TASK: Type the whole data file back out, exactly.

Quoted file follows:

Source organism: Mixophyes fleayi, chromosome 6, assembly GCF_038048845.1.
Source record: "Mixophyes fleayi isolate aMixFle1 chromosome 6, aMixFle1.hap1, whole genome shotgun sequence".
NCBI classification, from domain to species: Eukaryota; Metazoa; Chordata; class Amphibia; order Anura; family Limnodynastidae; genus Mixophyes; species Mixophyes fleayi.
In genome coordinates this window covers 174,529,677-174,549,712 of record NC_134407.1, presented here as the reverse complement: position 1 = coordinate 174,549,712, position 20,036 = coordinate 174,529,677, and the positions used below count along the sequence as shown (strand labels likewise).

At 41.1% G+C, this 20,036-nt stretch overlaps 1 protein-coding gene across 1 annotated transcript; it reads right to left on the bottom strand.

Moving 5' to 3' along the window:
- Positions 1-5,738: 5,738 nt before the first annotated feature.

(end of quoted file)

Source organism: Mixophyes fleayi, chromosome 6, assembly GCF_038048845.1.
Source record: "Mixophyes fleayi isolate aMixFle1 chromosome 6, aMixFle1.hap1, whole genome shotgun sequence".
NCBI classification, from domain to species: Eukaryota; Metazoa; Chordata; class Amphibia; order Anura; family Limnodynastidae; genus Mixophyes; species Mixophyes fleayi.
In genome coordinates this window covers 174,529,677-174,549,712 of record NC_134407.1, presented here as the reverse complement: position 1 = coordinate 174,549,712, position 20,036 = coordinate 174,529,677, and the positions used below count along the sequence as shown (strand labels likewise).

At 41.1% G+C, this 20,036-nt stretch overlaps 1 protein-coding gene across 1 annotated transcript; it reads right to left on the bottom strand.

Moving 5' to 3' along the window:
- Positions 1-5,738: 5,738 nt before the first annotated feature.